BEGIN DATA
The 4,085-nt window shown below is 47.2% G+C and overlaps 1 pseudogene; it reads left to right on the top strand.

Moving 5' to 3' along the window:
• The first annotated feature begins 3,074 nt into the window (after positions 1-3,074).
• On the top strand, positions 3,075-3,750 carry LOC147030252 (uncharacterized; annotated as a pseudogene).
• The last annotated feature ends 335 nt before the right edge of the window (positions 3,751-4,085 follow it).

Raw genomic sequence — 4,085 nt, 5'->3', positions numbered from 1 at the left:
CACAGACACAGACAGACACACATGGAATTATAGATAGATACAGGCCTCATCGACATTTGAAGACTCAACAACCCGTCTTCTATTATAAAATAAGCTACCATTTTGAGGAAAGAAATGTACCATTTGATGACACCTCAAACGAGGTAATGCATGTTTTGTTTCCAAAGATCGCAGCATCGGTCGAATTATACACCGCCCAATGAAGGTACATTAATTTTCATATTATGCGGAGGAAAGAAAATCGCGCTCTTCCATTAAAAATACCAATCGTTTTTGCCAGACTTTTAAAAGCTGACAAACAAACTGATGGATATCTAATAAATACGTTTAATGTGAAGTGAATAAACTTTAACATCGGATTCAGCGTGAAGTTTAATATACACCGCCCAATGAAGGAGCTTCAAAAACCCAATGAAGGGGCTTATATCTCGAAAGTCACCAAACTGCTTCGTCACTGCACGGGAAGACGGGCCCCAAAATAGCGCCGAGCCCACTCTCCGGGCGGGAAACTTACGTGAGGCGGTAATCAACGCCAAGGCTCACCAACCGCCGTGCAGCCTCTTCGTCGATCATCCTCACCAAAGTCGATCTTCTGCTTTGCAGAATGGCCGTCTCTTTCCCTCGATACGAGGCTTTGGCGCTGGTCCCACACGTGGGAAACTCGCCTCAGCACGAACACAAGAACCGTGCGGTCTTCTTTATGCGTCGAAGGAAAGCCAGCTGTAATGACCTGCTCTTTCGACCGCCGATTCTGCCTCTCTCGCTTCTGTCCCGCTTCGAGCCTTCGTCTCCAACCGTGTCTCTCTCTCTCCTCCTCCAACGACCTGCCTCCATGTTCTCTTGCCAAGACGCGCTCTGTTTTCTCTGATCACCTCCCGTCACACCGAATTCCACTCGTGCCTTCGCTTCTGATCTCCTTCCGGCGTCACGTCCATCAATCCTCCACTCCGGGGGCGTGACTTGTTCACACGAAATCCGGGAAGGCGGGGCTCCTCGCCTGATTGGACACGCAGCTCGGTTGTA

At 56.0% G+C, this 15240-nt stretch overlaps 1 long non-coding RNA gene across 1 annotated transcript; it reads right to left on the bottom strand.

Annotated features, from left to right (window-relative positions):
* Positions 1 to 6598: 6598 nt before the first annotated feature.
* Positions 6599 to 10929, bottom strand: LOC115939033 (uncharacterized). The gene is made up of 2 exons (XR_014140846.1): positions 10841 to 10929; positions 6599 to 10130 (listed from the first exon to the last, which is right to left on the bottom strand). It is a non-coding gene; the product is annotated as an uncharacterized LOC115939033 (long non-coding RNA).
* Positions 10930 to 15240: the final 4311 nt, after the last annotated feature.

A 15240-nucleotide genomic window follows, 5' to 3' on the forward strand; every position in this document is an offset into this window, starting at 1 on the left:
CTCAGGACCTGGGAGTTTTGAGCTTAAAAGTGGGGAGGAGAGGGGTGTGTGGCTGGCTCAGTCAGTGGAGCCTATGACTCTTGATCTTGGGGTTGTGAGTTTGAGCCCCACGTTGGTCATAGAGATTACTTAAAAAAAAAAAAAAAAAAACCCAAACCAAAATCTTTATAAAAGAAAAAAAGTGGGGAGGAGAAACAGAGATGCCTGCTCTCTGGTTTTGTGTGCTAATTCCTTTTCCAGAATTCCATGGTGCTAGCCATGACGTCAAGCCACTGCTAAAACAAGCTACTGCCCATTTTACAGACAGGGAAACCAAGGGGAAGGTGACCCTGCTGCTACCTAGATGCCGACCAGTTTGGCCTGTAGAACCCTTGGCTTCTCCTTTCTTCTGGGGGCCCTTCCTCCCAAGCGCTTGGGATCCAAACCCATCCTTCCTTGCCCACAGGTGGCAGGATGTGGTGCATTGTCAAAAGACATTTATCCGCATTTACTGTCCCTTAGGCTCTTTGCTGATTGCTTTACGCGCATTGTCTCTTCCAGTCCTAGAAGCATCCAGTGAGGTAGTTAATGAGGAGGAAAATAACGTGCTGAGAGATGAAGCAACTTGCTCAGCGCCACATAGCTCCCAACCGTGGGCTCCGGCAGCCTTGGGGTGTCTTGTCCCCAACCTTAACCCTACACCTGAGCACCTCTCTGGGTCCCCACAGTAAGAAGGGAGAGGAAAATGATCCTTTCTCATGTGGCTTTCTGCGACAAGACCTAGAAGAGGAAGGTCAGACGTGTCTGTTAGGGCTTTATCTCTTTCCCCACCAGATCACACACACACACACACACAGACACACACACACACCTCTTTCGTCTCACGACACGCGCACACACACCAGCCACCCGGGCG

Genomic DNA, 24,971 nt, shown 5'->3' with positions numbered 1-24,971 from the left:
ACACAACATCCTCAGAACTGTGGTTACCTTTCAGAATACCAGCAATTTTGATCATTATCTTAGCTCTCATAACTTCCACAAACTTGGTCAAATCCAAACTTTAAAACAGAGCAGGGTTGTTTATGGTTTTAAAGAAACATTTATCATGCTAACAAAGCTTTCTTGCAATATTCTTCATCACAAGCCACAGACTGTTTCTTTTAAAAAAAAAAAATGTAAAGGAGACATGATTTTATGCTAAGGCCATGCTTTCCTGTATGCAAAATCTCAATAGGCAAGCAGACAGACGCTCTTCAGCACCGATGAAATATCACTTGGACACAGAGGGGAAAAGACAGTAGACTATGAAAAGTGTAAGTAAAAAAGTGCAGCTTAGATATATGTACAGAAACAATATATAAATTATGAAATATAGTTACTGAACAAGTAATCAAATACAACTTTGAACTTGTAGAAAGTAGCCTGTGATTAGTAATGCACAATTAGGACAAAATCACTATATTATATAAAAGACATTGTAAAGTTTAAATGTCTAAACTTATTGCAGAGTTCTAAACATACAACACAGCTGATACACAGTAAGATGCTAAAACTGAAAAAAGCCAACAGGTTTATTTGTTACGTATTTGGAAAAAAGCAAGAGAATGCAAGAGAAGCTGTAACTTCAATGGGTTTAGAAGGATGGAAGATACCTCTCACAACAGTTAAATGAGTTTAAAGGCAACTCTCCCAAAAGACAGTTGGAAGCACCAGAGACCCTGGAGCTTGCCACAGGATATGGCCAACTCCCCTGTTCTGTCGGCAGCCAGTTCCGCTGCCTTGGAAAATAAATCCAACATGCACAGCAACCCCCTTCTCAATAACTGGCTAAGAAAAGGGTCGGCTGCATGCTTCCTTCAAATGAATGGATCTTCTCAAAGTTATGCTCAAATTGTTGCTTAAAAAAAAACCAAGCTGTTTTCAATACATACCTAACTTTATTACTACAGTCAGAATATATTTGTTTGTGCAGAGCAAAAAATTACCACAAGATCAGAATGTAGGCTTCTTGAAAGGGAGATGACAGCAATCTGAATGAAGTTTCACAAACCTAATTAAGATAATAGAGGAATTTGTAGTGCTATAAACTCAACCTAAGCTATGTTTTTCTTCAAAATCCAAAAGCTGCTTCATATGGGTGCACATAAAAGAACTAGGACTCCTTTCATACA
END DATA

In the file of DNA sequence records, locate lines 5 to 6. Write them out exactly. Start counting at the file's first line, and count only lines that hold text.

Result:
• The last annotated feature ends 335 nt before the right edge of the window (positions 3,751-4,085 follow it).

Raw genomic sequence — 4,085 nt, 5'->3', positions numbered from 1 at the left: